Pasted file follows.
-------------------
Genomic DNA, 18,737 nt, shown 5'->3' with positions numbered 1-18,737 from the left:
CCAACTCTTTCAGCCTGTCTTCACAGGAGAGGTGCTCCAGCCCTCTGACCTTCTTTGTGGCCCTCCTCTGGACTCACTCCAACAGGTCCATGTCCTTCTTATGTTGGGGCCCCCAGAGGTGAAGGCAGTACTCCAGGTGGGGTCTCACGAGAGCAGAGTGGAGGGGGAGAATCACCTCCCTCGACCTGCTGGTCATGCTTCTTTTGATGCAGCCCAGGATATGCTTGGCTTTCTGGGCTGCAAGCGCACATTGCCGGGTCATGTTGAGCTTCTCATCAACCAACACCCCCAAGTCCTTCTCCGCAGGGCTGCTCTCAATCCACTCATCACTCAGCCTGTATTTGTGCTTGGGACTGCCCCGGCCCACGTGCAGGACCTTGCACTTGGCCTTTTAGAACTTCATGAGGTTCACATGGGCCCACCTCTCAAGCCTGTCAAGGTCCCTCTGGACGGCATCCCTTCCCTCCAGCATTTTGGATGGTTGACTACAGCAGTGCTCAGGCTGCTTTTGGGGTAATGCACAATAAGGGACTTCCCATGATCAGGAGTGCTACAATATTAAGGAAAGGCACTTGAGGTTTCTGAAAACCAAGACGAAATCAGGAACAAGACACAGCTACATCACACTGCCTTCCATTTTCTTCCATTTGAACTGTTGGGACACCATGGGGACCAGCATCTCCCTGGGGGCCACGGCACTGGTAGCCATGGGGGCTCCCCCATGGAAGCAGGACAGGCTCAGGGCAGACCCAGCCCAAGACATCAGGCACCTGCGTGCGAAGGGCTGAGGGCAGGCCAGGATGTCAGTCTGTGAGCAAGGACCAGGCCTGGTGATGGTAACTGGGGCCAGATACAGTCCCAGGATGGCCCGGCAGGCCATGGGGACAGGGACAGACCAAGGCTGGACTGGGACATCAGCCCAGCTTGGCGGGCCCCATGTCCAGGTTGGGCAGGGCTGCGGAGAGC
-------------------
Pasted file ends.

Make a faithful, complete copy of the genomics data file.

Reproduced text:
Genomic DNA, 18,737 nt, shown 5'->3' with positions numbered 1-18,737 from the left:
CCAACTCTTTCAGCCTGTCTTCACAGGAGAGGTGCTCCAGCCCTCTGACCTTCTTTGTGGCCCTCCTCTGGACTCACTCCAACAGGTCCATGTCCTTCTTATGTTGGGGCCCCCAGAGGTGAAGGCAGTACTCCAGGTGGGGTCTCACGAGAGCAGAGTGGAGGGGGAGAATCACCTCCCTCGACCTGCTGGTCATGCTTCTTTTGATGCAGCCCAGGATATGCTTGGCTTTCTGGGCTGCAAGCGCACATTGCCGGGTCATGTTGAGCTTCTCATCAACCAACACCCCCAAGTCCTTCTCCGCAGGGCTGCTCTCAATCCACTCATCACTCAGCCTGTATTTGTGCTTGGGACTGCCCCGGCCCACGTGCAGGACCTTGCACTTGGCCTTTTAGAACTTCATGAGGTTCACATGGGCCCACCTCTCAAGCCTGTCAAGGTCCCTCTGGACGGCATCCCTTCCCTCCAGCATTTTGGATGGTTGACTACAGCAGTGCTCAGGCTGCTTTTGGGGTAATGCACAATAAGGGACTTCCCATGATCAGGAGTGCTACAATATTAAGGAAAGGCACTTGAGGTTTCTGAAAACCAAGACGAAATCAGGAACAAGACACAGCTACATCACACTGCCTTCCATTTTCTTCCATTTGAACTGTTGGGACACCATGGGGACCAGCATCTCCCTGGGGGCCACGGCACTGGTAGCCATGGGGGCTCCCCCATGGAAGCAGGACAGGCTCAGGGCAGACCCAGCCCAAGACATCAGGCACCTGCGTGCGAAGGGCTGAGGGCAGGCCAGGATGTCAGTCTGTGAGCAAGGACCAGGCCTGGTGATGGTAACTGGGGCCAGATACAGTCCCAGGATGGCCCGGCAGGCCATGGGGACAGGGACAGACCAAGGCTGGACTGGGACATCAGCCCAGCTTGGCGGGCCCCATGTCCAGGTTGGGCAGGGCTGCGGAGAGC